Islamophobic campaigns during Spanish elections: how far can they go?

24th of May, local and regional elections in Spain. During the last weeks we have been bombed with information from each party, their agendas, several interviews, videos, articles, tweets, trending topics, and a long etcetera of actions with the sole purpose of convincing us to give them our vote.

Now before I start going into the examples of the best slogans of their campaigns I will put you a bit in context on the Spanish situation. As most of you now, we have been in a deep recession for many years, we have high rates of unemployment, we have experimented budget cuts in the health system, in education and in social welfare programs in general. This has been the focus of our politicians for as long as I can remember, the thing is that their perspective was different. The left was blaming the right and the right was blaming the left, but also another big enemy known as your fellow, the immigrant. You probably know him, it is that guy that goes out at night, steals your motorbike, puts a burka on your girlfriend, smokes shisha and blows your city hall. He is also known for getting all the money from your government, and by all I mean EVERYTHING. Scholarships (even though he is not even studying), unemployment subsidy (but he is actually working), tax refunds for taxes he hasn’t even paid… and do you remember that time a kid sold you a cookie claiming it was to pay for a school trip? SORRY! It was for my friend, the immigrant.

1. Partido Popular

In the government since 2011, officially defined as center-right.spanje

This Sunday, you decide. No Mosque: Vote PP. Because the other party would presumably approve the construction of a masjid. Can you imagine that? A masjid! How can you, a Spanish citizen who wants freedom and safety approve the construction of such a thing. I’m not even going to go into why a masjid is a danger to your community but just please, think before you vote. You don’t want your children to see how other religions exist and actually gather to pray.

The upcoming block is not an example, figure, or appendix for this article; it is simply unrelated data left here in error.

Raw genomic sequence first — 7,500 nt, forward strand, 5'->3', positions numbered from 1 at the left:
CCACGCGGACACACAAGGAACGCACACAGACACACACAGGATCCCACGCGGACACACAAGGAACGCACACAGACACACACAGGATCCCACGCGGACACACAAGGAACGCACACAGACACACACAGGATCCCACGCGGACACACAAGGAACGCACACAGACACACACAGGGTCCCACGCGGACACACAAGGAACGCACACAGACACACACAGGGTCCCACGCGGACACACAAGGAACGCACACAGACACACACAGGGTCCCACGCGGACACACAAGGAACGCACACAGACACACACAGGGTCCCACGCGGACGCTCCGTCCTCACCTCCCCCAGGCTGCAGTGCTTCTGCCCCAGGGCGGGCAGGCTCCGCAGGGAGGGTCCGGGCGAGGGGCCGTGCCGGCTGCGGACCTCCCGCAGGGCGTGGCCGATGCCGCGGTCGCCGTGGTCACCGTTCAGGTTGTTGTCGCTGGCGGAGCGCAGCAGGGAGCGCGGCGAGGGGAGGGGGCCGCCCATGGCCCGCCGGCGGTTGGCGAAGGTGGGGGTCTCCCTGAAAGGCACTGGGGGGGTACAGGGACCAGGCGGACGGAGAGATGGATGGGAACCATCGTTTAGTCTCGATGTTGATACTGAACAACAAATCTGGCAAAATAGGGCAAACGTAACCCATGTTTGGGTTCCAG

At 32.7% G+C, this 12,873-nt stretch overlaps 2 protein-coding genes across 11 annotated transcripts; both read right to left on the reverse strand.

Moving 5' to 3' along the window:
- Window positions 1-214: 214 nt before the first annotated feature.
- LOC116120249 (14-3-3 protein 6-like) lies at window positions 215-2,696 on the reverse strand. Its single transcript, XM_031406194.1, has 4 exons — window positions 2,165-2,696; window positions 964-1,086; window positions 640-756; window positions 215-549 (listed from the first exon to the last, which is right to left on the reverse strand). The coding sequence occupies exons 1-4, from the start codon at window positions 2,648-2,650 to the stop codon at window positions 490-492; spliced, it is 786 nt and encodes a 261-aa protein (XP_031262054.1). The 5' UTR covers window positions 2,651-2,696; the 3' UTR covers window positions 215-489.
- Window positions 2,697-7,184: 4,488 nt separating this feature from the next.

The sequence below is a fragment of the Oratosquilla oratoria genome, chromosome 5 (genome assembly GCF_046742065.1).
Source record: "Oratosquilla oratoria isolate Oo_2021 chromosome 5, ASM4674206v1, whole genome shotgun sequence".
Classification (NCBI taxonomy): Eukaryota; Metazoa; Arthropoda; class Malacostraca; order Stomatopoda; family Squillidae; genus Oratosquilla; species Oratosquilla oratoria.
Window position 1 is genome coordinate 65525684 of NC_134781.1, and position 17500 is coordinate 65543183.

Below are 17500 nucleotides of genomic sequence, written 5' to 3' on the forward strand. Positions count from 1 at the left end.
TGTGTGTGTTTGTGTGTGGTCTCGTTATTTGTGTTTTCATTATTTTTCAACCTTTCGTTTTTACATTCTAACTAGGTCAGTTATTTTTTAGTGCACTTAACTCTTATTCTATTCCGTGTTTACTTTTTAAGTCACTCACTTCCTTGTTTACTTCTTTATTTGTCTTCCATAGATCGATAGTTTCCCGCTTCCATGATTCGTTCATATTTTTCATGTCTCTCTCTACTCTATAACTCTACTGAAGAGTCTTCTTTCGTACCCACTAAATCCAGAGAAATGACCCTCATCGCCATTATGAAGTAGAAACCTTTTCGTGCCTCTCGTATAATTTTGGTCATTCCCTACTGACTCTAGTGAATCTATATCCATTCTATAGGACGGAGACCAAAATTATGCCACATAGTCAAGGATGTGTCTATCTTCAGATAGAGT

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Cleaning Badalona (a city next to Barcelona)

From the same party, this man is actually the mayor of Badalona and I will tell you why he deserves to stay in this position. He is going to clean Badalona from all this dust known as multiculturality, people from Pakistan, Morocco, Algeria, have shamelessly moved there and think that they can live in Badalona just like any other ‘local’. They even have children, start businesses and pay taxes. Like, are we crazy? I can’t even.

2. Plataforma per Catalunya

This is like my favorite of all times. The day their leader followed me on Twitter I was fangirling so hard because just look at their spot:

It’s like they go further and think about the future of our country and I’m so happy they opened the eyes of everyone. Of course, some people will think this is islamophobia but it’s just reality, right?

There are so many other examples I could put, and not only in Spain, all of Europe faces the same problem. I think it’s a sad reality for two reasons.

First of all, the Spanish law on political parties, approved 13 years ago, seems to declare illegal any political party that promotes or justifies the exclusion or persecution of people based on their ideology, religion, beliefs, nationality, race, sex or sexual orientation. What you have seen above has been going on for decades and we are still waiting for a solution while these racist parties gain power using false data, false interpretations of islam and basically taking advantage of the desperation of the population in times of crisis, when what you need basically is someone to blame.

Second, when are we going to learn that immigration is so much more than unemployment and Islam? Immigration is someone coming from another country and that includes the bus driver, your teacher at university who came from so-fancy United States or the CEO of a huge company located in Barcelona from which we benefit.

Your daugher, who studied to be a nurse and is now working in the UK, is immigration. It is still immigration at every level and there’s something positive in each of those. I, born and raised in Barcelona, am not immigration. I’m Spanish, I’m Moroccan, I’m Muslim. So when this politician wants to ‘clean’ the city, where am I supposed to go? When a revert is told to go practise his religion in his own country, where is he supposed to go?
I just hope someday there will be a political party that condemns this acts instead of looking somewhere else, because as for now, we are either ignored or attacked, but not really defended.

Written by Miriam Hatibi

Miriam Hatibi

A 21 year-old bookworm studying International Business Economics. Chatterbox, professional daydreamer, quote collector, shopaholic and stubbornly up in arms.